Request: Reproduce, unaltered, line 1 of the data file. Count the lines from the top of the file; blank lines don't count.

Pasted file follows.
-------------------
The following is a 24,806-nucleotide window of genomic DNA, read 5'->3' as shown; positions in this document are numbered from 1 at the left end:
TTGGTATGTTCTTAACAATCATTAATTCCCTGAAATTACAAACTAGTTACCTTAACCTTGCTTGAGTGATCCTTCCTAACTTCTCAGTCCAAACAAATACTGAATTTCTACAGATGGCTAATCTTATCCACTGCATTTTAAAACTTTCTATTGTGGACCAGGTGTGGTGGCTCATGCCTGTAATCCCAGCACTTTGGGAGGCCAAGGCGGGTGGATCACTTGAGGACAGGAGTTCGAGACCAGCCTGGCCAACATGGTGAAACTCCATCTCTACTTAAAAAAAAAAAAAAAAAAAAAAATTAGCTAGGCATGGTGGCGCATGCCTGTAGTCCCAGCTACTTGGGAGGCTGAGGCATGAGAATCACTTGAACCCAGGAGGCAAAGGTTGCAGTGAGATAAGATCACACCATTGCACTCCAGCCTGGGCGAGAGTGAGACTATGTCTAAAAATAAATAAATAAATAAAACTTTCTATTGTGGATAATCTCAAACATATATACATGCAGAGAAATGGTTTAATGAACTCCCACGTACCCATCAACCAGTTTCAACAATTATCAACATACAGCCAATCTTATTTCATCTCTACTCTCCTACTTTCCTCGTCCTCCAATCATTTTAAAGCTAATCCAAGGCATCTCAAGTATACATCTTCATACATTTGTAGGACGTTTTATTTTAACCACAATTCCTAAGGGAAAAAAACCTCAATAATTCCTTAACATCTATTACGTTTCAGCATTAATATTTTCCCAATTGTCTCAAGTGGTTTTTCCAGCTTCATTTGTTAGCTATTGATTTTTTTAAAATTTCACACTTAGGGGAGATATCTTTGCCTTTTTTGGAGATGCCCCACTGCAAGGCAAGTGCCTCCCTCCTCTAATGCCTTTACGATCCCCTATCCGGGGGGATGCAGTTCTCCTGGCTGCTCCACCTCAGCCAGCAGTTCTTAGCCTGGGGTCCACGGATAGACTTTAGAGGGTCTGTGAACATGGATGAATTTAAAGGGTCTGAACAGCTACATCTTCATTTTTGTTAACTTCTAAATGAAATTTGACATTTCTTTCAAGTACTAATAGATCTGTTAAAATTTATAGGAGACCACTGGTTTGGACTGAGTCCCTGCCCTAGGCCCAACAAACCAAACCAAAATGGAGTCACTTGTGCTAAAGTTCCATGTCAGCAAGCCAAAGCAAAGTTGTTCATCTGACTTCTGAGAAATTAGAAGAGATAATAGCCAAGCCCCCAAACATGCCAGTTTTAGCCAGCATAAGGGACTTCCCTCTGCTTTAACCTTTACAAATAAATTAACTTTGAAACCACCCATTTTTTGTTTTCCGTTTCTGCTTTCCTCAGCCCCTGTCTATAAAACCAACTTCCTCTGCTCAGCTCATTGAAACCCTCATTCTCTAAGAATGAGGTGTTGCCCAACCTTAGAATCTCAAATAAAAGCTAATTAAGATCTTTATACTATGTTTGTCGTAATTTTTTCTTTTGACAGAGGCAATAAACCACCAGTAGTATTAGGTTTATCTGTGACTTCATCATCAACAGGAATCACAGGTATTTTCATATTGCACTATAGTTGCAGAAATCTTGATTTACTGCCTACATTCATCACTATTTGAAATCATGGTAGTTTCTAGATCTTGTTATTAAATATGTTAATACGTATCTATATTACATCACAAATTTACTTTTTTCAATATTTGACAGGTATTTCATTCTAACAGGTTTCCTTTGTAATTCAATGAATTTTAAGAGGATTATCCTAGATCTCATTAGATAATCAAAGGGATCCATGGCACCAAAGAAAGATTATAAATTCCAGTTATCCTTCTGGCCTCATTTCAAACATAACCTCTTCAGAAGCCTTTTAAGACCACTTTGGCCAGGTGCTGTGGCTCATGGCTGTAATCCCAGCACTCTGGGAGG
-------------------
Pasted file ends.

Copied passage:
The following is a 24,806-nucleotide window of genomic DNA, read 5'->3' as shown; positions in this document are numbered from 1 at the left end: